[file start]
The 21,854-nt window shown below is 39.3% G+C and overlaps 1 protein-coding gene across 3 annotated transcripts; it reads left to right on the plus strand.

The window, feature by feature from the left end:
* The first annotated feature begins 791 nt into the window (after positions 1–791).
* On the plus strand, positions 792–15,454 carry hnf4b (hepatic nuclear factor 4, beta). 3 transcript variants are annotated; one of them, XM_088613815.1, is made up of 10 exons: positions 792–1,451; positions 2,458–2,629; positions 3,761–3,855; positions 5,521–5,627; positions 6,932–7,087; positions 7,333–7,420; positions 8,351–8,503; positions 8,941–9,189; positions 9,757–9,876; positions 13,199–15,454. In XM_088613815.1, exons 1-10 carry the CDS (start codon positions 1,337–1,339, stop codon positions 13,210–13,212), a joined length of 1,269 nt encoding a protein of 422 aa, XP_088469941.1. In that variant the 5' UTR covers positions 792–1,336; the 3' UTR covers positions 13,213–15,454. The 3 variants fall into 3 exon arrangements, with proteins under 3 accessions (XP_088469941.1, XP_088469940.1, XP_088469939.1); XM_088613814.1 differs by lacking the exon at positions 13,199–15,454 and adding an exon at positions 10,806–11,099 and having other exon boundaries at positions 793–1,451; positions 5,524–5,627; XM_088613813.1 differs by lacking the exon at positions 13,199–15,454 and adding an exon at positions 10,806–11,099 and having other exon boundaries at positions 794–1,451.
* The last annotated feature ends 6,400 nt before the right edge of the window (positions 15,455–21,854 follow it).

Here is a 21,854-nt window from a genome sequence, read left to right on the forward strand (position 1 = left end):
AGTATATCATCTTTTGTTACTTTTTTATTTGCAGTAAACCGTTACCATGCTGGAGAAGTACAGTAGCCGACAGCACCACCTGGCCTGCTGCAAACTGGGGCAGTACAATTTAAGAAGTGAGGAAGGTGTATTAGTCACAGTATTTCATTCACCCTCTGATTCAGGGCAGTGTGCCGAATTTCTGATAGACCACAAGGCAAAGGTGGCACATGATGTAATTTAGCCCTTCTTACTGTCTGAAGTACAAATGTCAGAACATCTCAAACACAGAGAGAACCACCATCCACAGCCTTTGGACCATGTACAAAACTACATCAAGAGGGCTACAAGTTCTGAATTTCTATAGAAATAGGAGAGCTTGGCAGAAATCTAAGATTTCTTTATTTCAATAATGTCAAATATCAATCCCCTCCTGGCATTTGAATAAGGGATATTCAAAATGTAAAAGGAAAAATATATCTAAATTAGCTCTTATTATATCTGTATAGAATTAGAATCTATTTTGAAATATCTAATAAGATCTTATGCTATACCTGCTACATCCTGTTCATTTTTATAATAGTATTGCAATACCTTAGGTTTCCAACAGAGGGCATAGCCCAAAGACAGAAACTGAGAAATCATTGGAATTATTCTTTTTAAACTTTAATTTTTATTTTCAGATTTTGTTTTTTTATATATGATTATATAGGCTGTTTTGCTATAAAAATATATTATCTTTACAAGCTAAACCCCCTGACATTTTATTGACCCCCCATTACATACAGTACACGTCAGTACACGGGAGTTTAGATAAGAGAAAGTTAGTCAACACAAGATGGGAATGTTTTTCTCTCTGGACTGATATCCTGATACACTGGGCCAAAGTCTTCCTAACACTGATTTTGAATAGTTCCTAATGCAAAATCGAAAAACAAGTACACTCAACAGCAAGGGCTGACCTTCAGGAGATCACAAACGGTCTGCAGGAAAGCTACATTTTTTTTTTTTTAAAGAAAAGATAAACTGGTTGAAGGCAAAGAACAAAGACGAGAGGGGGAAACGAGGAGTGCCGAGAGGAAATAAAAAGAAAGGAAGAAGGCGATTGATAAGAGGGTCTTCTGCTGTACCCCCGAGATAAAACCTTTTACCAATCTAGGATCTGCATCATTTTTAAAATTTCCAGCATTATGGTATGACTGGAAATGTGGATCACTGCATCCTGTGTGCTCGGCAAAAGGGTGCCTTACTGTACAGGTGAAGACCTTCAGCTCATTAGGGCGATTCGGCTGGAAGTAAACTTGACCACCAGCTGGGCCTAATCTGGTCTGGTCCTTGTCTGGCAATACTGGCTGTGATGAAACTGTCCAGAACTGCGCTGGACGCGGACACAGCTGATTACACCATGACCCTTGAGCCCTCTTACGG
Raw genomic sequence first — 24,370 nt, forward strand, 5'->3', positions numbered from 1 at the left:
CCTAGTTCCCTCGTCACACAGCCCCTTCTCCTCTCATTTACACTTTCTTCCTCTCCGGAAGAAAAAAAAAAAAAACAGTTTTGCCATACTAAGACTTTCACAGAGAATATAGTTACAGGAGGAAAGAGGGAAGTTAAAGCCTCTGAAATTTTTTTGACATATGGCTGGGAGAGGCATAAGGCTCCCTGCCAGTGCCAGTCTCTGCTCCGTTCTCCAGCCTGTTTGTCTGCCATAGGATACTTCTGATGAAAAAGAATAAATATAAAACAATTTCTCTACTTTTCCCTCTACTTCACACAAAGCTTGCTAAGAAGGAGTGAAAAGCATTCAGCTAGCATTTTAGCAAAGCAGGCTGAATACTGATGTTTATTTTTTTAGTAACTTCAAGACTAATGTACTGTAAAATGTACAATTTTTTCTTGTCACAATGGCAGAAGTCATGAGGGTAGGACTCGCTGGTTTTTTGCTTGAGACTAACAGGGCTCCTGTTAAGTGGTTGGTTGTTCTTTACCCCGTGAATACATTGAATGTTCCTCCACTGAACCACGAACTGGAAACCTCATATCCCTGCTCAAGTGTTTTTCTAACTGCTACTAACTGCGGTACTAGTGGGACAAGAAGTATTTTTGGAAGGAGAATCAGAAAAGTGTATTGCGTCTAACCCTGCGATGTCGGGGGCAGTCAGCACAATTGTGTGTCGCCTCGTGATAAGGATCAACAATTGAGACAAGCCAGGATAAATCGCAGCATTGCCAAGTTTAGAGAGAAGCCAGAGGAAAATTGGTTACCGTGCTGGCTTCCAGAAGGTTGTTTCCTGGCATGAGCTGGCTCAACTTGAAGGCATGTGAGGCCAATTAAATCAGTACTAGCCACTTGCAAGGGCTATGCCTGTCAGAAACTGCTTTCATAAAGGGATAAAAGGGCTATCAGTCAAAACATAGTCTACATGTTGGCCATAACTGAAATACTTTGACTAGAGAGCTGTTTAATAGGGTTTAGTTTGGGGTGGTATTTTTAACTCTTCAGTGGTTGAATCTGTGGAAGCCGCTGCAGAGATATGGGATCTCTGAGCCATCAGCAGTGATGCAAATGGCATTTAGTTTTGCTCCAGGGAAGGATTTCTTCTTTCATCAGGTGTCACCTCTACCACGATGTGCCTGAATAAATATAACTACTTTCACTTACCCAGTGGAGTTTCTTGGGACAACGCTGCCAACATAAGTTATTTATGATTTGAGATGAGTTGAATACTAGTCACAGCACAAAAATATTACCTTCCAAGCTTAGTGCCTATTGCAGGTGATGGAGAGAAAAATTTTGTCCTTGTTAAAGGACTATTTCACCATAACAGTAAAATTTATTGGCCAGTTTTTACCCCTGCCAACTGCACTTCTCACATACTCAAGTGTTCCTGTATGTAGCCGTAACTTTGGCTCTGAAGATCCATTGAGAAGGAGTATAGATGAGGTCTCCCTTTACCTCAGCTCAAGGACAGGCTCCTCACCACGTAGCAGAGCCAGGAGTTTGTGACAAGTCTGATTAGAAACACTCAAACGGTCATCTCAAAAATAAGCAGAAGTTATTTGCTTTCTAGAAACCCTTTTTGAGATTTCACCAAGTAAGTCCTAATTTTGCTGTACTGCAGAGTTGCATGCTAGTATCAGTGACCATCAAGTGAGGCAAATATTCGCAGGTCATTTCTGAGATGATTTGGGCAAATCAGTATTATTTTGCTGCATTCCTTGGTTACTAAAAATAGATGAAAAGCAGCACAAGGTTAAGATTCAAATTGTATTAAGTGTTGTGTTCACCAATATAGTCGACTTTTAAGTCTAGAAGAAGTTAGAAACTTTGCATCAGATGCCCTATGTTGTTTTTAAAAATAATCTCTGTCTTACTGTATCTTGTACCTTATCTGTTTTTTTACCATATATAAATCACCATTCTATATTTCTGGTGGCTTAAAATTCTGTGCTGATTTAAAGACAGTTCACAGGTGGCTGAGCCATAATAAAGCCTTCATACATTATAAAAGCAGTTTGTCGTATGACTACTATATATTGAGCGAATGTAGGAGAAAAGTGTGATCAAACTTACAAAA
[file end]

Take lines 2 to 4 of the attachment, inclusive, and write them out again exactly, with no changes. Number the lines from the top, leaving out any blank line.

The window, feature by feature from the left end:
* The first annotated feature begins 791 nt into the window (after positions 1–791).
* On the plus strand, positions 792–15,454 carry hnf4b (hepatic nuclear factor 4, beta). 3 transcript variants are annotated; one of them, XM_088613815.1, is made up of 10 exons: positions 792–1,451; positions 2,458–2,629; positions 3,761–3,855; positions 5,521–5,627; positions 6,932–7,087; positions 7,333–7,420; positions 8,351–8,503; positions 8,941–9,189; positions 9,757–9,876; positions 13,199–15,454. In XM_088613815.1, exons 1-10 carry the CDS (start codon positions 1,337–1,339, stop codon positions 13,210–13,212), a joined length of 1,269 nt encoding a protein of 422 aa, XP_088469941.1. In that variant the 5' UTR covers positions 792–1,336; the 3' UTR covers positions 13,213–15,454. The 3 variants fall into 3 exon arrangements, with proteins under 3 accessions (XP_088469941.1, XP_088469940.1, XP_088469939.1); XM_088613814.1 differs by lacking the exon at positions 13,199–15,454 and adding an exon at positions 10,806–11,099 and having other exon boundaries at positions 793–1,451; positions 5,524–5,627; XM_088613813.1 differs by lacking the exon at positions 13,199–15,454 and adding an exon at positions 10,806–11,099 and having other exon boundaries at positions 794–1,451.